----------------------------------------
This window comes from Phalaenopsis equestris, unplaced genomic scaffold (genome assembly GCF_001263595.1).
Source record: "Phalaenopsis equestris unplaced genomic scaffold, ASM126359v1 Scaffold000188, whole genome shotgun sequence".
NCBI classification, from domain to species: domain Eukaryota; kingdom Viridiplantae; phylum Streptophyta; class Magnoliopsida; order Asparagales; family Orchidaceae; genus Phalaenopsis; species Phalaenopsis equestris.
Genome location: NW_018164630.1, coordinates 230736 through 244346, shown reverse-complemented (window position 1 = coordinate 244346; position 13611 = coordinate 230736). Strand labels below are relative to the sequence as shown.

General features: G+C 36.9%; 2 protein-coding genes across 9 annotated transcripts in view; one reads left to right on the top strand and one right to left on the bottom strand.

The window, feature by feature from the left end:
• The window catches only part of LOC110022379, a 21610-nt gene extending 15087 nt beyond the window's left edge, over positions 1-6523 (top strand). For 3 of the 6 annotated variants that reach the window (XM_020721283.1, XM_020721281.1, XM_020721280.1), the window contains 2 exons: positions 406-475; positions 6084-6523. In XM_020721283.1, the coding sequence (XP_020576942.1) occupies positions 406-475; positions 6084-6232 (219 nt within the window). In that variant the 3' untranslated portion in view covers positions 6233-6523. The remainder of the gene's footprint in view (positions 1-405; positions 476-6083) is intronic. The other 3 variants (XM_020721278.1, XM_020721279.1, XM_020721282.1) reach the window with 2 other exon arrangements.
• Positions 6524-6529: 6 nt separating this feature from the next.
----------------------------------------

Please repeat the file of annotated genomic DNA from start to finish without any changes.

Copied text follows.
This window comes from Phalaenopsis equestris, unplaced genomic scaffold (genome assembly GCF_001263595.1).
Source record: "Phalaenopsis equestris unplaced genomic scaffold, ASM126359v1 Scaffold000188, whole genome shotgun sequence".
NCBI classification, from domain to species: domain Eukaryota; kingdom Viridiplantae; phylum Streptophyta; class Magnoliopsida; order Asparagales; family Orchidaceae; genus Phalaenopsis; species Phalaenopsis equestris.
Genome location: NW_018164630.1, coordinates 230736 through 244346, shown reverse-complemented (window position 1 = coordinate 244346; position 13611 = coordinate 230736). Strand labels below are relative to the sequence as shown.

General features: G+C 36.9%; 2 protein-coding genes across 9 annotated transcripts in view; one reads left to right on the top strand and one right to left on the bottom strand.

The window, feature by feature from the left end:
• The window catches only part of LOC110022379, a 21610-nt gene extending 15087 nt beyond the window's left edge, over positions 1-6523 (top strand). For 3 of the 6 annotated variants that reach the window (XM_020721283.1, XM_020721281.1, XM_020721280.1), the window contains 2 exons: positions 406-475; positions 6084-6523. In XM_020721283.1, the coding sequence (XP_020576942.1) occupies positions 406-475; positions 6084-6232 (219 nt within the window). In that variant the 3' untranslated portion in view covers positions 6233-6523. The remainder of the gene's footprint in view (positions 1-405; positions 476-6083) is intronic. The other 3 variants (XM_020721278.1, XM_020721279.1, XM_020721282.1) reach the window with 2 other exon arrangements.
• Positions 6524-6529: 6 nt separating this feature from the next.